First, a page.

So with America’s only two allies on this war front, Britain and France, now postponing strike plans until the U.N. inspectors finalize their chemical weapons findings and report, this should also give America some pause. Despite this, President Barack Obama’s administration continues to court members of Congress and with Kerry’s speech on Friday it’s apparent that it is still pressing on despite the delays from two European allies.

To be clear, there is no excuse for President Assad’s actions. If the U.N. inspectors find that the Assad government is responsible for the 355 dead from last week’s chemical weapons use, Assad will have violated international laws like the 1925 Geneva protocol prohibiting the use of biological and chemical weapons. But that still doesn’t allow America, or the U.K. or France, to invade.

Syria’s lack of involvement, as a state party, in the 1972 Biological Weapons Convention and the 1993 Chemical Weapons Convention, also does not justify military intervention by the West. No matter how egregious the violation, America must still work within the legal frameworks at the United Nations Security Council, lest we undermine it further by flouting its very existence.

Not only must the Obama administration work within the U.N., but here at home the president must also make the case to Congress and work within the system of checks and balances provided by the Founding Fathers to ensure executive and legislative branch agreement on the fundamental pretexts of war.

[See editorial cartoons about President Obama.]

U.S. presidents have often ignored the War Powers Resolution, legislation from 1973 that requires the White House to get Congressional approval within 60 days for invasions not made in direct self-defense. But this is not the undemocratic message we should be sending to our people or to the world. President Ronald Reagan violated the War Powers Act when he sent the military to Central America. President Bill Clinton violated the War Powers Act – and defied the will of the U.N. Security Council – when he bombed Yugoslavia. And there are many more cases of presidents circumventing Congress.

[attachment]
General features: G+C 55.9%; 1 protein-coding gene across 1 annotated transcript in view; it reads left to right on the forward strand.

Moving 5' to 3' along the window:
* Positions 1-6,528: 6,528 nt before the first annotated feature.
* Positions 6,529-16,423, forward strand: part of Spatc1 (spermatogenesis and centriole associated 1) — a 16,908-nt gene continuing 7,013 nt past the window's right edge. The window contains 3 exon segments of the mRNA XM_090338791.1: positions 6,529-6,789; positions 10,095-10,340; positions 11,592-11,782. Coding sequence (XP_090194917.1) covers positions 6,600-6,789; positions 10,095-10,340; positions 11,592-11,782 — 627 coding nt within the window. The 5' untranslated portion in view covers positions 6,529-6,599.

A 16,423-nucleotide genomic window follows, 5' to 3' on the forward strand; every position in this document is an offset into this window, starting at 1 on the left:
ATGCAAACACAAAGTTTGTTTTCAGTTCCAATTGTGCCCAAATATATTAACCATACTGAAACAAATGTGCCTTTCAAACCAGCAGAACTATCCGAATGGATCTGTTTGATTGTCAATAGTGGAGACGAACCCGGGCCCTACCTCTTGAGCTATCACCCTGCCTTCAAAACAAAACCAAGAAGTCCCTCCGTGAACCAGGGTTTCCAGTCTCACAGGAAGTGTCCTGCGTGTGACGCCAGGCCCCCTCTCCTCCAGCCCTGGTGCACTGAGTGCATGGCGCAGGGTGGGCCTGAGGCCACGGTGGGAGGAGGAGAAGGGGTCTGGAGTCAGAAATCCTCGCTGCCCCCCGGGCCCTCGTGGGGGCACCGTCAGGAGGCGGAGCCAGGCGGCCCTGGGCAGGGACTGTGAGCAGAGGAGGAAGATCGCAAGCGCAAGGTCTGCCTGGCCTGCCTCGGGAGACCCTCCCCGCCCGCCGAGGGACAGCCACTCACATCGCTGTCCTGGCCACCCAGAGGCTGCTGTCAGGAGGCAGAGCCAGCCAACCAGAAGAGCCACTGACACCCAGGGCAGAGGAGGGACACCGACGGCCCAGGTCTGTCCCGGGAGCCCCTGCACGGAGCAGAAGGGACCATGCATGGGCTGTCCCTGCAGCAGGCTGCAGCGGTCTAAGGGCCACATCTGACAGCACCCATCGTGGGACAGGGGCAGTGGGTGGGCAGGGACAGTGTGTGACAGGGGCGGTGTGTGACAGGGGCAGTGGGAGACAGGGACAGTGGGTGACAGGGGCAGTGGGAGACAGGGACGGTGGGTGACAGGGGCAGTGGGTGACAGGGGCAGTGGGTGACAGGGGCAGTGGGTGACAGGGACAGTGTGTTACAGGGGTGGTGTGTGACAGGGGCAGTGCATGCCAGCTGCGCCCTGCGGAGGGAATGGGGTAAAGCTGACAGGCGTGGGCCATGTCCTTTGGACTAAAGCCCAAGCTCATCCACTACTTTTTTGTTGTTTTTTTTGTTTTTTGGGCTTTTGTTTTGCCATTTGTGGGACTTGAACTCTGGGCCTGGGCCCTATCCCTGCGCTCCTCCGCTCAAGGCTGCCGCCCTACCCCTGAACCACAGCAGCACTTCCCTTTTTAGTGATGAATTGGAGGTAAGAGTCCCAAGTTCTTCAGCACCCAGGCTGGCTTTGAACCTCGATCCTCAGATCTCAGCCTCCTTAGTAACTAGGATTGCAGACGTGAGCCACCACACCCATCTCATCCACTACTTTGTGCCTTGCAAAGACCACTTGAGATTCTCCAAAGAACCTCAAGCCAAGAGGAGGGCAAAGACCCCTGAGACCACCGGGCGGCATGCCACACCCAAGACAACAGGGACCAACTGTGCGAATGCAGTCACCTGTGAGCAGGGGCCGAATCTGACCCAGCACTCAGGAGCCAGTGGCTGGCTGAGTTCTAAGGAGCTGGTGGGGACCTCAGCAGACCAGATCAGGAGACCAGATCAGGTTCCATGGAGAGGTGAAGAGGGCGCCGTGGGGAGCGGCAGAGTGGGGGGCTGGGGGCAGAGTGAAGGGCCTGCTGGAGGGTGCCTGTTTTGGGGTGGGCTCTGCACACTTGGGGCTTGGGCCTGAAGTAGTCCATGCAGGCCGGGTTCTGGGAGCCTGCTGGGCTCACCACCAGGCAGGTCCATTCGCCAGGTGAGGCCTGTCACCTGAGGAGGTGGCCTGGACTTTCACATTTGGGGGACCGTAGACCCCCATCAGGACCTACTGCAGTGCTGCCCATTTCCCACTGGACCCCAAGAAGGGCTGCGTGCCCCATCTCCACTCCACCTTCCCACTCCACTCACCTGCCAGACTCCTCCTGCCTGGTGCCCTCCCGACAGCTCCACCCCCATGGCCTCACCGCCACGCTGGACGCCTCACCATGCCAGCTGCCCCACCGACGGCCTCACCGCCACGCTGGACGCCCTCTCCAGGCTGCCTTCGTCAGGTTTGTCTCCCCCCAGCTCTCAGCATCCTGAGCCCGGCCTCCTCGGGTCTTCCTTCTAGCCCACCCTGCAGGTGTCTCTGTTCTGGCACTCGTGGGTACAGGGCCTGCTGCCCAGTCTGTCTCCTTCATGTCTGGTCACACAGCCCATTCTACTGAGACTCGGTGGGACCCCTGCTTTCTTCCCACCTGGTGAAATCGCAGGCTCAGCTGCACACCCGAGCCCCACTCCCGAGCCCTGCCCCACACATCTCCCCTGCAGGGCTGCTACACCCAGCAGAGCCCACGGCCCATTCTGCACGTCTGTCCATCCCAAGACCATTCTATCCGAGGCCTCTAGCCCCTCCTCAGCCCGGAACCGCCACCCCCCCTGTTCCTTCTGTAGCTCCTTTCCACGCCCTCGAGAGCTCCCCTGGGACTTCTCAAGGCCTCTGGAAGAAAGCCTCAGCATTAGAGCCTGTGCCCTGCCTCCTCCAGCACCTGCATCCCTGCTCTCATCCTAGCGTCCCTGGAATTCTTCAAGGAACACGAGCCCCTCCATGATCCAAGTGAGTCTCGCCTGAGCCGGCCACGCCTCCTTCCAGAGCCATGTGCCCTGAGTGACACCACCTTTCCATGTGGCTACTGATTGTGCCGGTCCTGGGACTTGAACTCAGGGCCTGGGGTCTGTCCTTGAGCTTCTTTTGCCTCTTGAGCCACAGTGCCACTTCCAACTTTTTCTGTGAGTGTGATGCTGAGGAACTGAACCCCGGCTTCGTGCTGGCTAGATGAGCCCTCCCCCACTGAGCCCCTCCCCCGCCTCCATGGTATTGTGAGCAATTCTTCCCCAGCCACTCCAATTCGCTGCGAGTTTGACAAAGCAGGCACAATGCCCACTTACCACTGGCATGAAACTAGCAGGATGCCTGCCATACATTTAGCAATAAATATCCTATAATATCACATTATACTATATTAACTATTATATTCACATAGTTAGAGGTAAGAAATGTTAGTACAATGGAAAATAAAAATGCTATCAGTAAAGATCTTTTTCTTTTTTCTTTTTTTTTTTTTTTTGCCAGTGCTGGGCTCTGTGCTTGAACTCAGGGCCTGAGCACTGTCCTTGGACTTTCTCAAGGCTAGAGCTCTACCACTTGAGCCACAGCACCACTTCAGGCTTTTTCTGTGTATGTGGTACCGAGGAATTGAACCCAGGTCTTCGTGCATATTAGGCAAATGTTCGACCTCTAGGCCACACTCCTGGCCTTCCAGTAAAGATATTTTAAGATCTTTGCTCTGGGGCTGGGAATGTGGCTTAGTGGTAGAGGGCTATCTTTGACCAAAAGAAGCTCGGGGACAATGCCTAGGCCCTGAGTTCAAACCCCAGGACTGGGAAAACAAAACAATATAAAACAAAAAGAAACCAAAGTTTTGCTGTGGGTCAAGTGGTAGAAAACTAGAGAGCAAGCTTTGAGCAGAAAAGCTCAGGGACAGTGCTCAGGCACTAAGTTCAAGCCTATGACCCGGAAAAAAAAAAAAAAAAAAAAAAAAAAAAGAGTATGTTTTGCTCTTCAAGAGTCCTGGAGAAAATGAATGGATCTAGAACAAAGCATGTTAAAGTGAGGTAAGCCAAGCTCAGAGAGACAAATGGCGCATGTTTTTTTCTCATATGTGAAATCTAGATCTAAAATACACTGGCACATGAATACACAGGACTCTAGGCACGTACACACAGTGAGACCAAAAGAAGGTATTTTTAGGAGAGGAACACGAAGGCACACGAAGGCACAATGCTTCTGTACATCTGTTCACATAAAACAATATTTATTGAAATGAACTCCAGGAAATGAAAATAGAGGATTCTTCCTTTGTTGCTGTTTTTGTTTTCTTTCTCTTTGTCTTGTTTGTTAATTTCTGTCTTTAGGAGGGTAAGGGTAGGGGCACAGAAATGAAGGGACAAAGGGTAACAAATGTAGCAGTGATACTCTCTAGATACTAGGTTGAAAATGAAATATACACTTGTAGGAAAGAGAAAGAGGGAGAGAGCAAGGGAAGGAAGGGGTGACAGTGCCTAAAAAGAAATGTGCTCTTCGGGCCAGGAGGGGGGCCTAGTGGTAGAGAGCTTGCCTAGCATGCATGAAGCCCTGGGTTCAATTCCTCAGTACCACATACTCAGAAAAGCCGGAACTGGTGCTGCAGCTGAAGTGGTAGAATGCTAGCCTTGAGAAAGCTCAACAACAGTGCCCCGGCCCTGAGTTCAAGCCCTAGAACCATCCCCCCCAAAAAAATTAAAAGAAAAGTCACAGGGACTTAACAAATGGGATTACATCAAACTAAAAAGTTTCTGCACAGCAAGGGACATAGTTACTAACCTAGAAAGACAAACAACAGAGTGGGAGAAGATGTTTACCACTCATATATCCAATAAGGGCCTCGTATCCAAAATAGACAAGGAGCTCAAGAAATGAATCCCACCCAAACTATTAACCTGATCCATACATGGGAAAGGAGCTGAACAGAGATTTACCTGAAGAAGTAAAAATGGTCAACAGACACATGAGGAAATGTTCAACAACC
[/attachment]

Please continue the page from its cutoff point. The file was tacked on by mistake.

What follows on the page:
These are just a few. This is not a good legal precedent for an American president to set. Kerry once agreed with this thinking, reaffirming, during his confirmation hearings in January 2013, that “a U.N. resolution is a necessary ingredient to provide the legal basis for military action in an emergency.” And while this crisis in Syria is undoubtedly an emergency, in light of the concern that the Assad government used chemical weapons on his people, we have had plenty of time – and tens of thousands of deaths – to make the legal case to the Security Council and to the Congress, something the Obama administration has failed to do.

If the administration wants to avoid undermining almost a century of international law, and four decades of Congressional legislation, Obama, Kerry, and U.N. Ambassador Samantha Power are going to have to make the case to Congress and to the Security Council.

That is the hard necessary work. There is no excuse for a half-baked case and there is no excuse for claims of urgency when tens of thousands of Syrians have already died with little fanfare in Washington. If we want the Assad government – or any other government for that matter – to obey the strictures of international law, the West must set the standard for responsible adherence.

Attacking Syria now not only fails on that front but also further undermines the West’s ability to forge agreement around this entire premise. And what a crime that would constitute.

Michael Shank is the director of foreign policy at the Friends Committee on National Legislation.